In the space of just 6 days, Indonesia has nominated, approved, inaugurated, and officially handed over its military command to a new Armed Forces Commander. A sign that President Joko Widodo (Jokowi) has made a decisive move to get the military onside early in the lead up to Indonesia’s regional elections in 2018, and the presidential elections in 2019.
The instalment of Air Chief Marshal Hadi Tjahjanto as the new Panglima (Commander) of the Indonesian National Armed Forces (TNI) was no surprise to military observers of Indonesia. Hadi has long been predicted to replace General Gatot Nurmantyo as TNI commander since his promotion to Air Force Chief of Staff.
Hadi’s connection to Jokowi dates back to when he served as Commander of Adi Soemarmo Air Base in Solo, where Jokowi served as mayor from 2005 to 2012. Since Jokowi was elected president, Hadi’s career has been fast-tracked towards the top commander job. In 2015, Hadi was promoted to presidential military secretary and his rank was increased to a two-star Air Vice Marshal. In 2016, Hadi was then promoted to Defence Ministry Inspector General and his rank was increased to three-star Air Force Marshal. In January this year, Jokowi then increased his rank again to four-star Air Chief Marshal, when he was promoted to Air Force Chief of Staff—this final appointment making him eligible for nomination as Panglima.
What was a surprise to observers, however, was the speed of Hadi’s appointment process. It was expected to take at least a month from nomination to approval by Indonesia’s parliament (DPR), and even longer for Hadi to be officially inaugurated and handed command of the TNI. However, Hadi was nominated by Jokowi on 4 December, a Monday, and he was approved by the DPR—with no opposition—the following Thursday. He was then inaugurated late Friday night, and officially took over command on Saturday morning. It was clear that Jokowi wanted Hadi to replace Gatot much quicker than previously thought.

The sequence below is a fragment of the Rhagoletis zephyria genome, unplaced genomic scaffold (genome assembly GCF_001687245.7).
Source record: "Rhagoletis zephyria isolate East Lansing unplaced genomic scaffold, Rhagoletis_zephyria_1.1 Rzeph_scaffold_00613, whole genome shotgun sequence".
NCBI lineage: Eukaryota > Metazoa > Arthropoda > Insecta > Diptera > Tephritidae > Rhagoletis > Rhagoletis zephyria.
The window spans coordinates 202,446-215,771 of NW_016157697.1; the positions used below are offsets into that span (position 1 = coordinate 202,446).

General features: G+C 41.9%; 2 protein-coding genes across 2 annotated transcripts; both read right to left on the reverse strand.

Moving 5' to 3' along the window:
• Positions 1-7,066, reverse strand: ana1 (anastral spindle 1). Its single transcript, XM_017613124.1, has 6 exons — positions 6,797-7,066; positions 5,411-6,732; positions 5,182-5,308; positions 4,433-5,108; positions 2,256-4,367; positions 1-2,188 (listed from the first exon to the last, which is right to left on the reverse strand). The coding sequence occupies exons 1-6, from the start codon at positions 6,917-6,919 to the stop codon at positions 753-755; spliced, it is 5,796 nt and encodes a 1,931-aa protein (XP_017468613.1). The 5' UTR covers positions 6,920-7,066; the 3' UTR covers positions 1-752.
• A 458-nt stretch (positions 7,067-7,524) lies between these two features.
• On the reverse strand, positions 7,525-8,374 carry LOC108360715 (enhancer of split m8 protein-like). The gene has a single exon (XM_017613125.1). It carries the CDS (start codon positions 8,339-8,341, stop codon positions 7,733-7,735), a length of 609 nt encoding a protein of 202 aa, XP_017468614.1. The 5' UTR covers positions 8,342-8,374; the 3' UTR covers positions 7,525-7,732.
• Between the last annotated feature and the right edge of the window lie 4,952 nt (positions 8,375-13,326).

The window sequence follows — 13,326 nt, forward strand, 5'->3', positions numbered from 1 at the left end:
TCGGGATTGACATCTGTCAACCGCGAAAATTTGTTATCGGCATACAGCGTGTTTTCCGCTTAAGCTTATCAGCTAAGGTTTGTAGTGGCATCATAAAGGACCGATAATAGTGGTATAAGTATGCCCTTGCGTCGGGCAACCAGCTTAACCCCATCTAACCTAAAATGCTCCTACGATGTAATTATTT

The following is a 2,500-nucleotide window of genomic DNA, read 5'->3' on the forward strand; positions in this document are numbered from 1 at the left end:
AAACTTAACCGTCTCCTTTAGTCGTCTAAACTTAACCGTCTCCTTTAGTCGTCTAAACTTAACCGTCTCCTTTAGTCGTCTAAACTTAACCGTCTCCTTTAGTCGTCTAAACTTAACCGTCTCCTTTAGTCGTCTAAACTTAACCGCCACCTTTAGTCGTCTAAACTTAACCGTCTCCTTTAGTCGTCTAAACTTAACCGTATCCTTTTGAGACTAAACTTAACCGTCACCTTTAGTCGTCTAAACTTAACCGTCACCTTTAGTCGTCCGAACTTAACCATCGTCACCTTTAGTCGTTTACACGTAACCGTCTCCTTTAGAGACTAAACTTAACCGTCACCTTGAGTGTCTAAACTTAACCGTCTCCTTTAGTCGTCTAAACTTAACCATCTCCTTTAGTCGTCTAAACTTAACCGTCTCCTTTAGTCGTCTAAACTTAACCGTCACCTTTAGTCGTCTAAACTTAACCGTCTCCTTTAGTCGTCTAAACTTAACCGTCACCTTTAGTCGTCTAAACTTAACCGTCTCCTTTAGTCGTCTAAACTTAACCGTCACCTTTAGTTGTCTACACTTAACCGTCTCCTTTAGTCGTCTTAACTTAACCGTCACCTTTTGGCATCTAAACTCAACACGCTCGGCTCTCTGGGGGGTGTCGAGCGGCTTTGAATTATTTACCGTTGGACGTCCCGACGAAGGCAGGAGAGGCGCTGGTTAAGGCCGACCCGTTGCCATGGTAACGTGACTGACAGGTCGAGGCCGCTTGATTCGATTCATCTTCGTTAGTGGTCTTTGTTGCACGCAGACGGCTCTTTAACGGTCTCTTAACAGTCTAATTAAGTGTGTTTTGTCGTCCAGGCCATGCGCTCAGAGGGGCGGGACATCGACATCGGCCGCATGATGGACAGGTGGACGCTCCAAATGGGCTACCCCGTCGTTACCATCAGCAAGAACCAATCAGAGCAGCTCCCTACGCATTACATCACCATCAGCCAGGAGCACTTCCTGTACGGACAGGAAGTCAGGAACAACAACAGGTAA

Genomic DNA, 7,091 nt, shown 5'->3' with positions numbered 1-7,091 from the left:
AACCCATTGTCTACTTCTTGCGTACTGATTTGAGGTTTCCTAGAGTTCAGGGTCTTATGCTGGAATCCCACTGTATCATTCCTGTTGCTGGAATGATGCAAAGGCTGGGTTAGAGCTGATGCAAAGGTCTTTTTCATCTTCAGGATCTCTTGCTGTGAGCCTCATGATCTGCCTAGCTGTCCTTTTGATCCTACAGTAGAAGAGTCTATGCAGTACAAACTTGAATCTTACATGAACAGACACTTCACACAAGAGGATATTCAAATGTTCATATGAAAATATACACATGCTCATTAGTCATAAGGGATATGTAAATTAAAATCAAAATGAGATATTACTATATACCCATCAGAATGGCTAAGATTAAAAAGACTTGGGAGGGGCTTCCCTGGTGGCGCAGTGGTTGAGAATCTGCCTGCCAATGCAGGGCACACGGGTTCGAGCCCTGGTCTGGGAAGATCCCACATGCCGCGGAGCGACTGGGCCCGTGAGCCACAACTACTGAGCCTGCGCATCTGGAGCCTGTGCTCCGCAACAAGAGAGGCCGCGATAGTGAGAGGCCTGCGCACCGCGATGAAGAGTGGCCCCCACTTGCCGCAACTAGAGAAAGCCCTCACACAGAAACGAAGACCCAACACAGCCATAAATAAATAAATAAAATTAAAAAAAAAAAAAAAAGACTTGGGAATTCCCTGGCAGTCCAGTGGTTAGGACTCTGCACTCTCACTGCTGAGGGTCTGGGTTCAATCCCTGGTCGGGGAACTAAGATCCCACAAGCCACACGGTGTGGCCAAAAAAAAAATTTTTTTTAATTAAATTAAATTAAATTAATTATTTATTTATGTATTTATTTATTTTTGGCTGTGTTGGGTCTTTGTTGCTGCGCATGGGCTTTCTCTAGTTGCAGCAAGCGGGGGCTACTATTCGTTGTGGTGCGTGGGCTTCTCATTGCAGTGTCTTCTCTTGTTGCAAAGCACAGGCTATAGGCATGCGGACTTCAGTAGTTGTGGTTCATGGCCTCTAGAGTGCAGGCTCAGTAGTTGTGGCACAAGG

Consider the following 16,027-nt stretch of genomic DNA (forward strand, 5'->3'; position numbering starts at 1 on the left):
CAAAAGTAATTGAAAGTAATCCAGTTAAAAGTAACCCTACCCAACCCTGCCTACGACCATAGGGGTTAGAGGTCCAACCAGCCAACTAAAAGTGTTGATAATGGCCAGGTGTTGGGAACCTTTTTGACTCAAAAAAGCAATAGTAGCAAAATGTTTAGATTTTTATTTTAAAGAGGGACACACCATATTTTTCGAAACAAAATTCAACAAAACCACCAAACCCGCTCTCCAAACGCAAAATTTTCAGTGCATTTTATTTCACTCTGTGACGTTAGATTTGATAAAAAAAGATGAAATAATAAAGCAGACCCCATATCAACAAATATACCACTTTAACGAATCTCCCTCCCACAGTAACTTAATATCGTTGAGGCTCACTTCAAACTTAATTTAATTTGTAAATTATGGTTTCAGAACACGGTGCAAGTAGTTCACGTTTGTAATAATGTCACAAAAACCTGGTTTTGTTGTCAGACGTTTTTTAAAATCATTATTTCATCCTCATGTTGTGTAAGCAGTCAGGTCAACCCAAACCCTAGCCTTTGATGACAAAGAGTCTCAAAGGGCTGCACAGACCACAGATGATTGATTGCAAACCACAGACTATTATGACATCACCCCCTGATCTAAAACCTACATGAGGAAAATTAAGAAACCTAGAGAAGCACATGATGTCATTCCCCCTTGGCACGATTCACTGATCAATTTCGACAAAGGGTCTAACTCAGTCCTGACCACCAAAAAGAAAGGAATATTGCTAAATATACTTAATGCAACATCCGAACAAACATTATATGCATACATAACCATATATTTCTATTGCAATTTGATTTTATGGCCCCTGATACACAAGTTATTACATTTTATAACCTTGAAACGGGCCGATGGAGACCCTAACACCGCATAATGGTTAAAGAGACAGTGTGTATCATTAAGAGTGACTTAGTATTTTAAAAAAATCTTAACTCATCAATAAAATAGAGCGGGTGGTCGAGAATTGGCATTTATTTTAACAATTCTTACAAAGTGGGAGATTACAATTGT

Jokowi had long been weary of Gatot’s conduct as commander. Gatot repeatedly provoked controversy, through his outlandish public lectures to university students, his unilateral decision to suspend some aspects of defence cooperation with Australia, and the inaccurate disclosure of classified reports about the importation of 5000 military-grade weapons illegally by a non-military organisation. Gatot was also assumed to harbour political ambitions ahead of the 2019 presidential elections, making him not only a political liability for Jokowi, but also a potential rival. Indeed, there has been speculation over the last few months about Jokowi neutralising the latter possibility by choosing Gatot as his own running mate.
But Jokowi’s decision to replace Gatot was more than just about Indonesia’s highest ranked general having post-service political ambitions. If this was the case, Jokowi could have extended Gatot’s tenure until after the next wave of simultaneous regional elections, scheduled for June 2018, and even extended his tenure closer to the presidential election in April 2019. This would have limited Gatot’s time to find partisan backing in time for the candidate registration deadline. But it appears that Gatot was considered more of a political threat the longer he remained in command of the military.
Gatot’s poor job performance was also not what motived Jokowi’s decision to move him on. Jokowi had ample opportunity to replace Gatot on grounds of incompetence. In addition to already causing issues in the Australia–Indonesia defence relationship, it was clear that Gatot had issues with the superior authority of the Defence Ministry in budgeting and planning matters, a sign that Gatot was not getting along with Defence Minister Ryamizard Ryacudu. This was despite both men having an army background and the fact that the Defence Ministry and the TNI were in the hands of two army generals for the first time in 15 years.